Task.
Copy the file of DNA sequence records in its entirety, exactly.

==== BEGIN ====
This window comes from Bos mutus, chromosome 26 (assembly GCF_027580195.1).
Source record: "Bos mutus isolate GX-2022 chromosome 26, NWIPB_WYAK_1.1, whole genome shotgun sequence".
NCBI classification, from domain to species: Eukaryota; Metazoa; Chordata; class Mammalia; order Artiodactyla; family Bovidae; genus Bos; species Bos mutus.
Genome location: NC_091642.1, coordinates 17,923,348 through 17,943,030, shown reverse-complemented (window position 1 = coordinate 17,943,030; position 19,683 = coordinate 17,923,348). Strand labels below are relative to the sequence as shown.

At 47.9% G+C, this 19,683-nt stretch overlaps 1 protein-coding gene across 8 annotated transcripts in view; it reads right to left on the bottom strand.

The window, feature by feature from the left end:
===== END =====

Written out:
This window comes from Bos mutus, chromosome 26 (assembly GCF_027580195.1).
Source record: "Bos mutus isolate GX-2022 chromosome 26, NWIPB_WYAK_1.1, whole genome shotgun sequence".
NCBI classification, from domain to species: Eukaryota; Metazoa; Chordata; class Mammalia; order Artiodactyla; family Bovidae; genus Bos; species Bos mutus.
Genome location: NC_091642.1, coordinates 17,923,348 through 17,943,030, shown reverse-complemented (window position 1 = coordinate 17,943,030; position 19,683 = coordinate 17,923,348). Strand labels below are relative to the sequence as shown.

At 47.9% G+C, this 19,683-nt stretch overlaps 1 protein-coding gene across 8 annotated transcripts in view; it reads right to left on the bottom strand.

The window, feature by feature from the left end: